First Principles: Why We Fight - The American Spectator | USA News and Politics
First Principles: Why We Fight

With a watershed election just behind us and an Iraq war troop surge in front, we read and hear daily hundreds of voices in debate over details of our present conflict. Our politicians, in particular, have quibbled over details of the fighting to the point where the principles of the conflict have been obscured.

Mostly that’s what politicians do, obscure the real issues. Democrats obscure the real issue in this conflict because, post-Clinton, they have become a party of purely Leninist aims, pursuing power at all costs. Clinton started it with his declaration to Dick Morris, in the matter of impreachment, that “We’ll just have to win, then.” This blind partisanship has gotten worse, much worse, because of Democrats’ poisonous hatred of George W. Bush.

With rare exceptions, like Joe Lieberman, Democrats obviously do not care about anything but themselves, and take no account of the country’s welfare whatsoever.

The Republicans are not much better. President Bush knows what the real conflict is about, but seldom says it. Other Republican office holders have betrayed much the same self-dealing deceptiveness as Democrats. Exasperated voters penalized them for it.

SO WHAT IS REALLY going on here? An enemy — call it what you will — has declared his intentions to destroy our country, indeed, our entire edifice of Western civilization. I think most people would agree that that is so. Most people have read or heard the words of Osama bin Laden or of Mahmoud Ahmadinijad, and that’s what they say, all right. The loss of the forest for the trees begins with how seriously people take that threat.

For a few weeks or months after 9/11, most of the country seemed to take that threat very seriously indeed. I even gloated in print back then that the self-referential moral preeners of the liberal establishment simply had nothing to say, that 9/11 seemed finally to have shut them up. We know now that there is no shutting up that faction in American life. That faction is determined to change American society in its own image, and grows ever more belligerent in its attempts to do so. Terrorists? They are best regarded as a kind of nuisance, or, better, as an indicator of America’s faults.

That view, of course, finds stout representation in the establishments of official Washington: The State Department, the CIA, and (unfortunately) much of the former (untransformed) military. The press whoops it up right along with that establishment, all the while posing as speakers of “truth to power.” Truth be told, they are the power. George W. Bush is the rebel.

SO WHY TAKE THE THREAT of Islamic terrorists seriously? Several reasons, each of which deserves long treatment. But here they are, in short form.

First, Middle Eastern countries have a history of creating and supporting cat’s paw terrorist groups for political ends. Gamel Abdel Nasser, president of Egypt, created the Palestine Liberation Organization. Yasser Arafat took it over with the radicalizing claim that the PLO were “stooges of Nasser.” The PLO spun off Black September, and the terror-asymetric movement metastasized. Today, the notable terror organizations, like Hezbollah, are sponsored principally by Iran, whose participation in the movement began with the Khomeini takeover of 1979.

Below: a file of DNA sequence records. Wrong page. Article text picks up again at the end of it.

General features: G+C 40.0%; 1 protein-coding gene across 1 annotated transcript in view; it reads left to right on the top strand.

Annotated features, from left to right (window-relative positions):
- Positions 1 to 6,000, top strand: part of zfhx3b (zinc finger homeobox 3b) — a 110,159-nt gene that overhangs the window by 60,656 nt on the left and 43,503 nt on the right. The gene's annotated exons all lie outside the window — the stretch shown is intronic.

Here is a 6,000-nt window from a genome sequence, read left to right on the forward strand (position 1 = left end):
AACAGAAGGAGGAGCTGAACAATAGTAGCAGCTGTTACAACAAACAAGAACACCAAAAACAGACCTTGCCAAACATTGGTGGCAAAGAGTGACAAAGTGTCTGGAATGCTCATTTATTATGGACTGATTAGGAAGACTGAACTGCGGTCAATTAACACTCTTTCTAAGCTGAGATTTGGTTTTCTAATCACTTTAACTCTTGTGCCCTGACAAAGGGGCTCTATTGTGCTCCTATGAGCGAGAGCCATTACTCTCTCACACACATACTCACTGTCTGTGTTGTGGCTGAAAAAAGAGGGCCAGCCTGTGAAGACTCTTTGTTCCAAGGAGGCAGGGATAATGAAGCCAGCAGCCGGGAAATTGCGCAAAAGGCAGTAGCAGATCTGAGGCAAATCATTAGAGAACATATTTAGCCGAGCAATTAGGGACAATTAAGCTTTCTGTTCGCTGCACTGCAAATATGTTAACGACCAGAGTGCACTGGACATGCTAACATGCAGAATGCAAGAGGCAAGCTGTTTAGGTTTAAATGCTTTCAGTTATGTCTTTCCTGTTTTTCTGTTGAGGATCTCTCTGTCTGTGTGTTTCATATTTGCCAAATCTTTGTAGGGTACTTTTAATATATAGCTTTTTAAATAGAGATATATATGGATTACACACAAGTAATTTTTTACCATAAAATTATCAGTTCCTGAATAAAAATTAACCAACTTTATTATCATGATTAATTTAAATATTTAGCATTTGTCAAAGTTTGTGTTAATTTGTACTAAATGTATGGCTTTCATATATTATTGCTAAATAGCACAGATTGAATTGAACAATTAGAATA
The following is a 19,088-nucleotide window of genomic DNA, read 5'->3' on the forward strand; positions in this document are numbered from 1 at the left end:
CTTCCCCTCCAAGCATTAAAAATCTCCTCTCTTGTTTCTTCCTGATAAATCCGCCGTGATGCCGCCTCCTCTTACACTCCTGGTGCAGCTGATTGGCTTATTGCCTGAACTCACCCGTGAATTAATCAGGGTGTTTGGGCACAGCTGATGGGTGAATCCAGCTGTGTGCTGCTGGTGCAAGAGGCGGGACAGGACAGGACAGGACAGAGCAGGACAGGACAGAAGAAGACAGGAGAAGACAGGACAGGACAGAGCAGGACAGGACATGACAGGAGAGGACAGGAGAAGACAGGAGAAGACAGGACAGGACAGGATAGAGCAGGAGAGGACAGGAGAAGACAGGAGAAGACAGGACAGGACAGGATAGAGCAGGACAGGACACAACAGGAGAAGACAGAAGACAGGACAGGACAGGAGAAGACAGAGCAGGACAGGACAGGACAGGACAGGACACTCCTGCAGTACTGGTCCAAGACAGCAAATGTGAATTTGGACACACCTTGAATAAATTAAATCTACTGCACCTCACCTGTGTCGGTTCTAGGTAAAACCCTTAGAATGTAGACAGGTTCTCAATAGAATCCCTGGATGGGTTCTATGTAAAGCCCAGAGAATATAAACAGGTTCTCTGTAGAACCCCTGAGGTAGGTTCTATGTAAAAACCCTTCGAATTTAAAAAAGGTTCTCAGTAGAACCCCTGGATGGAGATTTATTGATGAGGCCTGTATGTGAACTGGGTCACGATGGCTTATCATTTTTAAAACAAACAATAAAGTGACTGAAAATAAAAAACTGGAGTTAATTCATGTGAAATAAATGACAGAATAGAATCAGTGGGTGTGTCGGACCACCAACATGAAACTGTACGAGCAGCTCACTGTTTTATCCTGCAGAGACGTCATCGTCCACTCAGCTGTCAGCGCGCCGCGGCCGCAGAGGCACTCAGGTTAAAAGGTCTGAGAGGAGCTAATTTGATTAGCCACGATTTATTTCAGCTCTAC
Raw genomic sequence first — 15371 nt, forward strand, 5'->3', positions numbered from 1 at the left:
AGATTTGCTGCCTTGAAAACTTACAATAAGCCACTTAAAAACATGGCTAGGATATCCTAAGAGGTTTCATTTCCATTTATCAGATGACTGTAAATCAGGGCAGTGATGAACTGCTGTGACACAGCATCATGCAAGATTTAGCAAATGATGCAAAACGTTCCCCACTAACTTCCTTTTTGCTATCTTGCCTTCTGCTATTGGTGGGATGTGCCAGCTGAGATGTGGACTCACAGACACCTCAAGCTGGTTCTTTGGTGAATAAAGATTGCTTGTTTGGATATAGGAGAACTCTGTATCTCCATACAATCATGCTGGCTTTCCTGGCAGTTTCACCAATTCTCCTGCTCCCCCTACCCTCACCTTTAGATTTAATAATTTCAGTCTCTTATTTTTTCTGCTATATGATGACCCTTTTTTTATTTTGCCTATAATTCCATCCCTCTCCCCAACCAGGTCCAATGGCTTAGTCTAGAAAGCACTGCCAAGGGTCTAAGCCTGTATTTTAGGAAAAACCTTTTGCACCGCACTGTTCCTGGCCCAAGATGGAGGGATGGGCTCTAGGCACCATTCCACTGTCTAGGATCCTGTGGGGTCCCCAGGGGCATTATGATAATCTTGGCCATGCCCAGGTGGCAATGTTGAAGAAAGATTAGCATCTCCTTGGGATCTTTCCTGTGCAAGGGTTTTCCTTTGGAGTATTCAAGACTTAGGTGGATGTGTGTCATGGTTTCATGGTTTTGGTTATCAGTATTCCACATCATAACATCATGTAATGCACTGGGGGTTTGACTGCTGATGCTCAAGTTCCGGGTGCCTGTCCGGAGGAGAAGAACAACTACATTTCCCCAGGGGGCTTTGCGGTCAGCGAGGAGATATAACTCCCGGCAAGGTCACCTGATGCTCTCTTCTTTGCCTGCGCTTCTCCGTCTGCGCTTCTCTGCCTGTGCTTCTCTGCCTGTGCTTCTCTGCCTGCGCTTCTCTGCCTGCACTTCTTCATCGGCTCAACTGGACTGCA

With that takeover, the terrorist movement took on a religious motivation, without which it simply cannot be understood.

So the terrorists are there, well organized into various brigades, with state sponsors, principally Iran, but also including Saudi Arabia, Syria, and Egypt. We could perhaps still regard those organizations as local nuisances, except that they have carried out an escalating series of attacks on America and Americans, and on Europeans and European countries.

Second, in a time when, for all kinds of reasons — the dissolution of the Soviet Union, the nuclear ambitions of North Korea, the geopolitical maneuverings of the Chinese — these movements can and will acquire weapons of mass destruction, they cannot be ignored. It is all too imaginable to wake up one day to find an American city turned into a nuclear or disease-ridden ruin.

Third, our enemies know very well how to divide us. They are skilled propaganda warriors. Our present reluctance to face what’s really going on plays right into their hands. It gives them time, and time lets them grow stronger.

ON SEPTEMBER 12, 2001, I ran into a friend of mine at a coffee shop. She is practically a parody of an Eastern liberal: A New York psychologist, Jewish, president of her temple, yet. And she is shrewdly aware of being who she is.

“So what do you think?” she asked me.

“I think it’s time to go kill those people,” I said.

She gave me a grim nod.

We can debate the details of that mission, and we should. But we cannot evade it. If we take the mission seriously, we can perhaps avoid a terrible next attack. But there is no talking to our enemy. That is a joke.

There is only one serious kind of debate. How to kill our enemies most effectively. That is an awful task, an awful charge. But it does happen. It has happened throughout history. It is much better to do it as fast as possible, and have it over and done with.

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